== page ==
Under the Loving Care of the Fatherly Leader: North Korea and the Kim Dynasty
Bradley K. Martin
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Under the Loving Care of the Fatherly Leader offers in-depth portraits of North Korea's two ruthless and bizarrely Orwellian leaders, Kim Il-Sung and Kim Jong-Il. Lifting North Korea's curtain of self-imposed isolation, this book will take readers inside a society, that to a Westerner, will appear to be from another planet. Subsisting on a diet short on food grains and long on lies, North Koreans have been indoctrinated from birth to follow unquestioningly a father-son team of megalomaniacs.
To North Koreans, the Kims are more than just leaders. Kim Il-Sung is the country's leading novelist, philosopher, historian, educator, designer, literary critic, architect, general, farmer, and ping-pong trainer. Radios are made so they can only be tuned to the official state frequency. "Newspapers" are filled with endless columns of Kim speeches and propaganda. And instead of Christmas, North Koreans celebrate Kim's birthday--and he presents each child a present, just like Santa.
The regime that the Kim Dynasty has built remains technically at war with the United States nearly a half century after the armistice that halted actual fighting in the Korean War. This fascinating and complete history takes full advantage of a great deal of source material that has only recently become available (some from archives in Moscow and Beijing), and brings the reader up to the tensions of the current day. For as this book will explain, North Korea appears more and more to be the greatest threat among the Axis of Evil countries--with some defector testimony warning that Kim Jong-Il has enough chemical weapons to wipe out the entire population of South Korea.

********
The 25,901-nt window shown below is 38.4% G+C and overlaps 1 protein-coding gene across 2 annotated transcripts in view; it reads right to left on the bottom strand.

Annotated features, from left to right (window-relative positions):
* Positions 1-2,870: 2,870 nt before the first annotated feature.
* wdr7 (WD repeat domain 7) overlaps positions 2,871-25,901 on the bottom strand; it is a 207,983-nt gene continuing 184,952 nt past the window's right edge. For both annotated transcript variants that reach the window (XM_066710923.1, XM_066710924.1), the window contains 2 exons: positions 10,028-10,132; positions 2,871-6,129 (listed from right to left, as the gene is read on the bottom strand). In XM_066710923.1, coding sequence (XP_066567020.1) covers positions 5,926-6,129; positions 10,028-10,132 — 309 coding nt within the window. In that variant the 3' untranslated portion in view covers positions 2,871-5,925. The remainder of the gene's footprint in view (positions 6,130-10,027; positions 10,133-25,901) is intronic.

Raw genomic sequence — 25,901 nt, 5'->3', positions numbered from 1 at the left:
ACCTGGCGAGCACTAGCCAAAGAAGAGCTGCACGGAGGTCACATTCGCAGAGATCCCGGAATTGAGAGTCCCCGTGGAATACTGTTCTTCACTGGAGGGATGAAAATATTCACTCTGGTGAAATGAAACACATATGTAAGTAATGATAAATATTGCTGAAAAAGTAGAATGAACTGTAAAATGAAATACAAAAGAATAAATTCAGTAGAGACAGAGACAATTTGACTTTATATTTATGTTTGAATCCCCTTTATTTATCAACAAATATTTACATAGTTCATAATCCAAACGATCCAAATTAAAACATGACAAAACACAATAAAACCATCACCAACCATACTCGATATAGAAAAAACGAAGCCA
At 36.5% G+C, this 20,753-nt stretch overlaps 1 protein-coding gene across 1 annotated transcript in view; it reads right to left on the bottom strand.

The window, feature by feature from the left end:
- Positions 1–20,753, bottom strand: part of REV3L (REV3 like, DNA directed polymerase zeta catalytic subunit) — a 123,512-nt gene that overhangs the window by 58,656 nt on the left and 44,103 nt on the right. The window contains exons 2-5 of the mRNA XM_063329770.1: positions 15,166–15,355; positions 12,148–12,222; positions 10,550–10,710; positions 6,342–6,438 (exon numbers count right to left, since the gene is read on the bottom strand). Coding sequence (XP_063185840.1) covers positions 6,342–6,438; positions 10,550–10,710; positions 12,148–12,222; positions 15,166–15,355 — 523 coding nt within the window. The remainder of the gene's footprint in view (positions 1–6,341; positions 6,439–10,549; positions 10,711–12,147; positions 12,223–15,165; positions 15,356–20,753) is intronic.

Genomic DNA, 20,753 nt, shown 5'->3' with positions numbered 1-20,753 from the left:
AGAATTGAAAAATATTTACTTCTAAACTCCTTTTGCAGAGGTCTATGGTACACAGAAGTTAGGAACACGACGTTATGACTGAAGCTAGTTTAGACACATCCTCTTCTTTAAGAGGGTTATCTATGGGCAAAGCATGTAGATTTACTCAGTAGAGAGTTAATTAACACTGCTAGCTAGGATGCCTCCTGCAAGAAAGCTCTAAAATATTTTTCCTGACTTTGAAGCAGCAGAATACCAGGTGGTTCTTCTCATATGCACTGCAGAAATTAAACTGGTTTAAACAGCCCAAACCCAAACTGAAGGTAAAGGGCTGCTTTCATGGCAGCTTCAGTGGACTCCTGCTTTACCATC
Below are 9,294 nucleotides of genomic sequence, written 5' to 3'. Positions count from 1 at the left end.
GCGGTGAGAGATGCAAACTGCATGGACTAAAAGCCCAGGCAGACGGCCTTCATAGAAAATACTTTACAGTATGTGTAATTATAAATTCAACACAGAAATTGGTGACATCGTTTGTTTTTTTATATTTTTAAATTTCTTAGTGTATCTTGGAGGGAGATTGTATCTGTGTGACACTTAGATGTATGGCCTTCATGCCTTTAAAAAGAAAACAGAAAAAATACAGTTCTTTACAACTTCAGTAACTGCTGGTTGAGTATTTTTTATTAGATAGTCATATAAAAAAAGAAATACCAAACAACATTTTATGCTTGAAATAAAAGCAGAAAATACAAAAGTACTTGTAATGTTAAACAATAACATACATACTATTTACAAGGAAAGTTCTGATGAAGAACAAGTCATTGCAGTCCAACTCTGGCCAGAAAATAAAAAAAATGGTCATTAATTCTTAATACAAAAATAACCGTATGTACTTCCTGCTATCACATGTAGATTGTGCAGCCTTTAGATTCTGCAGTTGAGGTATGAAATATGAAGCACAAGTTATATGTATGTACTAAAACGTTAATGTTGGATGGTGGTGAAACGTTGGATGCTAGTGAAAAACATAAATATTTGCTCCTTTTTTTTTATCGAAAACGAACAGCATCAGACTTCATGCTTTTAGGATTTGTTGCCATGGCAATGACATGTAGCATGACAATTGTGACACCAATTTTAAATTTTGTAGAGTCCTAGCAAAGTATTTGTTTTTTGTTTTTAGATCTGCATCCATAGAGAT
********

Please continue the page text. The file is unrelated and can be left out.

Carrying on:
elements.” In a typically Korean Confucian behavior pattern that Karl Marx surely never envisioned as a component of communist rule, Kim Jong-il liked to ascribe merit to himself on account of his descent from the pure revolutionary line. And he insisted that others acknowledge his superiority in that regard. After all, Kim Il-sung had demonstrated his own purity by refusing to deviate even slightly from opposition to the Japanese colonialists. According to one account, the young man displayed
actually had shrunken each year since 1990 (including, by one estimate, a sickening drop of as much as 30 percent in 1992 alone).3 China reportedly had joined Russia in demanding hard-currency settlement, further fueling the alarming trend. Not surprisingly, Pyongyang appeared determined to squeeze every possible dollar or yen out of foreign visitors: A European businessman living in Pyongyang’s thirty-five-story Koryo Hotel said his daily room rate had doubled to $200 not long before our
Pyongyang that emphasized the need to develop an equalizer. The second thing Pyongyang learned reinforced the lesson: Despite all that the United States and its allies threw at him in 1991, Saddam Hussein nonetheless hung on to power, thumbing his nose at Washington and at international nuclear inspectors. There is another factor that must have figured in Pyongyang’s ferocious reaction to Team Spirit. Kim Jong-il would have recognized that elements in the North Korean military might use a future
War for the Liberation of the Fatherland of the Korean People [Pyongyang: Foreign Languages Publishing House, 1961], pp. 133–134, cited by Kiwon Chung, “The North Korean People’s Army and the Party,” in Scalapino, Korea Today, p. 117). 89. Hong Soon-il, “Refugee Village,” Korea Times, April 20, 1994. 90. “Despite the war-time destructiveness and psychological strains there ’were few signs of social malaise in North Korea at the end of the war. There appeared to be little murder, theft and
the basic account of events of January 21–23, including the Blue House raid and the capture of the Pueblo, see pt. 1, pp. 3–78. Reference to the Chesapeake is on p. 350. Armbrister covered the case as a journalist and interviewed a great many of the participants. Commander Bucher and his second in command also published, separately, their own memoirs. 30. Ibid., pp. 232–233. 31. Ibid., pp. 245–246, 381. 32. Ibid., p. 249. 33. New York Times, January 25, 1968, cited in Baldwin, “Patrolling the